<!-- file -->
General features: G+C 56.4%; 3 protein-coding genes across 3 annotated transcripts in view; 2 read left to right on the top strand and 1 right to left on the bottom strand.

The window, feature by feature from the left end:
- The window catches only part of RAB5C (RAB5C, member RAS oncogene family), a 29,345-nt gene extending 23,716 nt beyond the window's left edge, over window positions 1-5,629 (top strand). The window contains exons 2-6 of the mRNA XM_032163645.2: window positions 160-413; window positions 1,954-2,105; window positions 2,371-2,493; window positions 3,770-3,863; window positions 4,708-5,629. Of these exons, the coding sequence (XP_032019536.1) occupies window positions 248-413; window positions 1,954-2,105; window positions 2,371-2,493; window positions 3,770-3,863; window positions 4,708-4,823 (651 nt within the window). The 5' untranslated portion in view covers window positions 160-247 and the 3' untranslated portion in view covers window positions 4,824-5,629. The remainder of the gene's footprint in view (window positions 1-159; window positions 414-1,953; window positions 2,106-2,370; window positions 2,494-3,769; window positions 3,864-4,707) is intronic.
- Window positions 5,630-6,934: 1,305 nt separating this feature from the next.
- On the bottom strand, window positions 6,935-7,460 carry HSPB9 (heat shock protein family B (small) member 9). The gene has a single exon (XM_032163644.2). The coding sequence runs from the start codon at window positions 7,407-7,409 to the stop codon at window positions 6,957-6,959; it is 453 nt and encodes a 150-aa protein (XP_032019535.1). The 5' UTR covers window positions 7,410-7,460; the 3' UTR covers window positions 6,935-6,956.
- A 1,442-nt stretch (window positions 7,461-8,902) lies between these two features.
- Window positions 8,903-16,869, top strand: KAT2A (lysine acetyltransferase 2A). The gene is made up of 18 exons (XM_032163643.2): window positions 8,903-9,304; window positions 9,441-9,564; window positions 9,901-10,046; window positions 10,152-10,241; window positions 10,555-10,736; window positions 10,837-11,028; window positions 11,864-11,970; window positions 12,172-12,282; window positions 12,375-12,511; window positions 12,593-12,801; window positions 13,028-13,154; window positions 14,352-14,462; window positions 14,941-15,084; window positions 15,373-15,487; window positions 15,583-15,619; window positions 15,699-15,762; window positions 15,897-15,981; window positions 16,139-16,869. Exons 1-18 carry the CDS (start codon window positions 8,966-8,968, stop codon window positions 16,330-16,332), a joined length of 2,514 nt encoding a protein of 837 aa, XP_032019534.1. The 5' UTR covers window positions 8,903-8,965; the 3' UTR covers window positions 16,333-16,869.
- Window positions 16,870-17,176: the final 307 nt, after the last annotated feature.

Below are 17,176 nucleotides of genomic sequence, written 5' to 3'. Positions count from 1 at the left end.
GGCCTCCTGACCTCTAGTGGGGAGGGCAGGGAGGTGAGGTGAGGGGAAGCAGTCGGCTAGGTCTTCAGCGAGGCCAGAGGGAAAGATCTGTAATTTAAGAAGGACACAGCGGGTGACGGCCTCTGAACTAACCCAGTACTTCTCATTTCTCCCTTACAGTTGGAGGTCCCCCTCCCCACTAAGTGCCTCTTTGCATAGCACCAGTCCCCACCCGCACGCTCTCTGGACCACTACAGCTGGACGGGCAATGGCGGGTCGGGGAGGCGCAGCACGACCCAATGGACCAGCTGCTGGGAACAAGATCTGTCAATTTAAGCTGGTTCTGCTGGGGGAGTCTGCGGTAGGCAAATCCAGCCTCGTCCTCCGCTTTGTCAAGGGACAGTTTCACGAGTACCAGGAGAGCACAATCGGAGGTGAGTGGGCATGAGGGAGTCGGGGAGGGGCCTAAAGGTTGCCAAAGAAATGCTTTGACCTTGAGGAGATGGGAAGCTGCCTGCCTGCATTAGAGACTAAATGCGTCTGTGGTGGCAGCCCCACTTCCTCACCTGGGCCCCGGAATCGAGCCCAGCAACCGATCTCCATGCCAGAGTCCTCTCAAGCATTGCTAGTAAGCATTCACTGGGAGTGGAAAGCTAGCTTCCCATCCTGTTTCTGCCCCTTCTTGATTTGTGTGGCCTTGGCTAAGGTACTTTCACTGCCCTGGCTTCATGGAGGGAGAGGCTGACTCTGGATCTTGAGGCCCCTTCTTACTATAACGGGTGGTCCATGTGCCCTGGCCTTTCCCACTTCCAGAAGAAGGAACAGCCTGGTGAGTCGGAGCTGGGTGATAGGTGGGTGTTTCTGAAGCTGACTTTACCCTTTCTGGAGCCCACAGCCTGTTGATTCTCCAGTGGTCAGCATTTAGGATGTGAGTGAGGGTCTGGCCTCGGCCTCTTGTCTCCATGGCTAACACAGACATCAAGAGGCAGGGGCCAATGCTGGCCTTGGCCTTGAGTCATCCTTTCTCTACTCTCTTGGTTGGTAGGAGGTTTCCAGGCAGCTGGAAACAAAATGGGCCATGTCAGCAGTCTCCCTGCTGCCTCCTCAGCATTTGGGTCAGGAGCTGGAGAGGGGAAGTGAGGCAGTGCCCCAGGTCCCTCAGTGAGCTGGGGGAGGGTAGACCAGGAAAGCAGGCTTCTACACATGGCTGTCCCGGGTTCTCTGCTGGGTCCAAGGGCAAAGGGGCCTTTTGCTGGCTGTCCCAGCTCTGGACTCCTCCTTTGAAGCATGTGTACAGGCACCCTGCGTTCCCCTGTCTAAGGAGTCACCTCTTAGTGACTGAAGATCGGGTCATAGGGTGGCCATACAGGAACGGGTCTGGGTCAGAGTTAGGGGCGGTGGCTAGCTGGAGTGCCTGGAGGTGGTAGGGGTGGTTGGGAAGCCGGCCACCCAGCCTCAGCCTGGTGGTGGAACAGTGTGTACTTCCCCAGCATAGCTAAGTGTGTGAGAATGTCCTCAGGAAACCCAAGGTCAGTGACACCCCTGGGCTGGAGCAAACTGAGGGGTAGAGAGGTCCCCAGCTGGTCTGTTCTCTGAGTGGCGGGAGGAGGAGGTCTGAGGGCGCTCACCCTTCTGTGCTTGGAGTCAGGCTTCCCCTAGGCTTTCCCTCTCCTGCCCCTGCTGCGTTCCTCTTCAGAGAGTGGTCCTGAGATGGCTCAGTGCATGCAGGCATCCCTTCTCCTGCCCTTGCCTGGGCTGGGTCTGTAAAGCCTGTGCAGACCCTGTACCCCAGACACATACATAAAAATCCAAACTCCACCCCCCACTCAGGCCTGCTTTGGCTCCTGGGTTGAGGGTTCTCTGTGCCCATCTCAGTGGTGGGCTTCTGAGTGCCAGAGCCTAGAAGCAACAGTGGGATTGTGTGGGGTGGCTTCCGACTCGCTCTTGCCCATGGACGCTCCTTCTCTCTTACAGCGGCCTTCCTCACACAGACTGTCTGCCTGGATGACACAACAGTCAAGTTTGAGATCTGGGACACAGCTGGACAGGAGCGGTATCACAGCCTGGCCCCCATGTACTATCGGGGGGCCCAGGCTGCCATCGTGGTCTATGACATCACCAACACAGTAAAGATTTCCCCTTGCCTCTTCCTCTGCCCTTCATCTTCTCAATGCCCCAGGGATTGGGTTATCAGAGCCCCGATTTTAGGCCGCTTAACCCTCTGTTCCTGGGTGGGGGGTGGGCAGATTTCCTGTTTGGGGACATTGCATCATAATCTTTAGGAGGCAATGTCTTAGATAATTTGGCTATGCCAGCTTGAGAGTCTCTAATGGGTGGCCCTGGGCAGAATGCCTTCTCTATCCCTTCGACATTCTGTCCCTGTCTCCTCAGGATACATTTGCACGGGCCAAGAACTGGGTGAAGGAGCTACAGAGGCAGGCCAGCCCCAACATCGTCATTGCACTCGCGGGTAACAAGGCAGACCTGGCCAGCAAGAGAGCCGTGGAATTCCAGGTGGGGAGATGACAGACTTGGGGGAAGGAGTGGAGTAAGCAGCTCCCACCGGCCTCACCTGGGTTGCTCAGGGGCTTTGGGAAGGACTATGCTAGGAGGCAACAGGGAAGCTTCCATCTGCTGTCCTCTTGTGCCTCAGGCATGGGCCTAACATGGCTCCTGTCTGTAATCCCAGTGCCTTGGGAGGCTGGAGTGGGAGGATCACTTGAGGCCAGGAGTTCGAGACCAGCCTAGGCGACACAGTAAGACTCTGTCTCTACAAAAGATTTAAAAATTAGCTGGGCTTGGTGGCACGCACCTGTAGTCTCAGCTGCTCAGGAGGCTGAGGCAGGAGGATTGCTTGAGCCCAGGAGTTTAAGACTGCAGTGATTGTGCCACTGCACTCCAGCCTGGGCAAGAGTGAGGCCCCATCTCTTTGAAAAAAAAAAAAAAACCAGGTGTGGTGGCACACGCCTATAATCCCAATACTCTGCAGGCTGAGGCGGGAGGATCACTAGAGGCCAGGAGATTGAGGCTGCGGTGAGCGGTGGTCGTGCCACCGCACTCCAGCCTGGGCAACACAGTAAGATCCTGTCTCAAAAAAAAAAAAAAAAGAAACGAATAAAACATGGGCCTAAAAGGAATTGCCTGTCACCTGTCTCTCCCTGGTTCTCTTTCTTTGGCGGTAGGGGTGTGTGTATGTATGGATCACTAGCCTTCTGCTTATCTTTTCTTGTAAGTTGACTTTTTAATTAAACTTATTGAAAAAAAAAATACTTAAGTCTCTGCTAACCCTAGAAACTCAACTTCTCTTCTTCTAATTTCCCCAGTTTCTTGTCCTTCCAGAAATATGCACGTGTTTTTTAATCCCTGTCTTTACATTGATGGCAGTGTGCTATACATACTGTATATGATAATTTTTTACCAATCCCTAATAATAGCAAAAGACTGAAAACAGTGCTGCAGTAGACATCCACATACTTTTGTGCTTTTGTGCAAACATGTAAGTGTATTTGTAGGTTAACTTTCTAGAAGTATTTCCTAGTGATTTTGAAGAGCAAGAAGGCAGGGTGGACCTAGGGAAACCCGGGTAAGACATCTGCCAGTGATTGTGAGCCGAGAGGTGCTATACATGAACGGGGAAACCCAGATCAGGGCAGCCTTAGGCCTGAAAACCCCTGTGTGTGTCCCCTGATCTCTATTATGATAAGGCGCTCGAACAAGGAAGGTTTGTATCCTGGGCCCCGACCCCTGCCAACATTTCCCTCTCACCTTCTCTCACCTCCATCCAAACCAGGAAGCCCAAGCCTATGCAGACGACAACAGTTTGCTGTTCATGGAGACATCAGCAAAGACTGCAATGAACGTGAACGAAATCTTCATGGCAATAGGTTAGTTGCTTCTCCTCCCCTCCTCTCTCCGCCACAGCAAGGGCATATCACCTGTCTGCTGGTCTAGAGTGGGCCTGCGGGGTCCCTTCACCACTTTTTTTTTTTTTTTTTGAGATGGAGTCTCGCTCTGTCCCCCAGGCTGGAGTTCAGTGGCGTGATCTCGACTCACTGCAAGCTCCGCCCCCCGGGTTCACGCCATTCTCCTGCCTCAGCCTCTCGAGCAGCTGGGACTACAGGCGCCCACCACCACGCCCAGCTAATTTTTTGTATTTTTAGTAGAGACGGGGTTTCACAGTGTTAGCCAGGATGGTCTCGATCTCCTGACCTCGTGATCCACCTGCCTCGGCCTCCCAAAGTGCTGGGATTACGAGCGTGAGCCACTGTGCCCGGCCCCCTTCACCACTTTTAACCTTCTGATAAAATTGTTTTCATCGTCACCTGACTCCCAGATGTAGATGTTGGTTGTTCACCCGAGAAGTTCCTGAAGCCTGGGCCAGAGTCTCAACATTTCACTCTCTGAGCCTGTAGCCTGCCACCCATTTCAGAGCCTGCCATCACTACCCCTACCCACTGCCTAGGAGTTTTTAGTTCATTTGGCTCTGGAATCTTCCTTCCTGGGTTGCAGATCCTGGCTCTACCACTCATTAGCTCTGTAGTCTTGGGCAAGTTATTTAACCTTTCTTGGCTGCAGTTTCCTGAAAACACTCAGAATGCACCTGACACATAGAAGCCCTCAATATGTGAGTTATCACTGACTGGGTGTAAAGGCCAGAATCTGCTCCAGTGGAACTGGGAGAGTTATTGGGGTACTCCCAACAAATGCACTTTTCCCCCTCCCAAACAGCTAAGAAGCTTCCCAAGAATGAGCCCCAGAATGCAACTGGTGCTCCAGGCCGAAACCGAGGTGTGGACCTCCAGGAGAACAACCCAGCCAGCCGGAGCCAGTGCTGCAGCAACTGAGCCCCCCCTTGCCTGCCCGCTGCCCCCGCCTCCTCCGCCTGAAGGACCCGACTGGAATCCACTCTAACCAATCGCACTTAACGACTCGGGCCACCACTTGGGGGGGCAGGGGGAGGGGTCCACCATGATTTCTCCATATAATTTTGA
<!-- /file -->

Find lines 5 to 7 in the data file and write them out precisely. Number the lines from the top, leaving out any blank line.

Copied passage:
- On the bottom strand, window positions 6,935-7,460 carry HSPB9 (heat shock protein family B (small) member 9). The gene has a single exon (XM_032163644.2). The coding sequence runs from the start codon at window positions 7,407-7,409 to the stop codon at window positions 6,957-6,959; it is 453 nt and encodes a 150-aa protein (XP_032019535.1). The 5' UTR covers window positions 7,410-7,460; the 3' UTR covers window positions 6,935-6,956.
- A 1,442-nt stretch (window positions 7,461-8,902) lies between these two features.
- Window positions 8,903-16,869, top strand: KAT2A (lysine acetyltransferase 2A). The gene is made up of 18 exons (XM_032163643.2): window positions 8,903-9,304; window positions 9,441-9,564; window positions 9,901-10,046; window positions 10,152-10,241; window positions 10,555-10,736; window positions 10,837-11,028; window positions 11,864-11,970; window positions 12,172-12,282; window positions 12,375-12,511; window positions 12,593-12,801; window positions 13,028-13,154; window positions 14,352-14,462; window positions 14,941-15,084; window positions 15,373-15,487; window positions 15,583-15,619; window positions 15,699-15,762; window positions 15,897-15,981; window positions 16,139-16,869. Exons 1-18 carry the CDS (start codon window positions 8,966-8,968, stop codon window positions 16,330-16,332), a joined length of 2,514 nt encoding a protein of 837 aa, XP_032019534.1. The 5' UTR covers window positions 8,903-8,965; the 3' UTR covers window positions 16,333-16,869.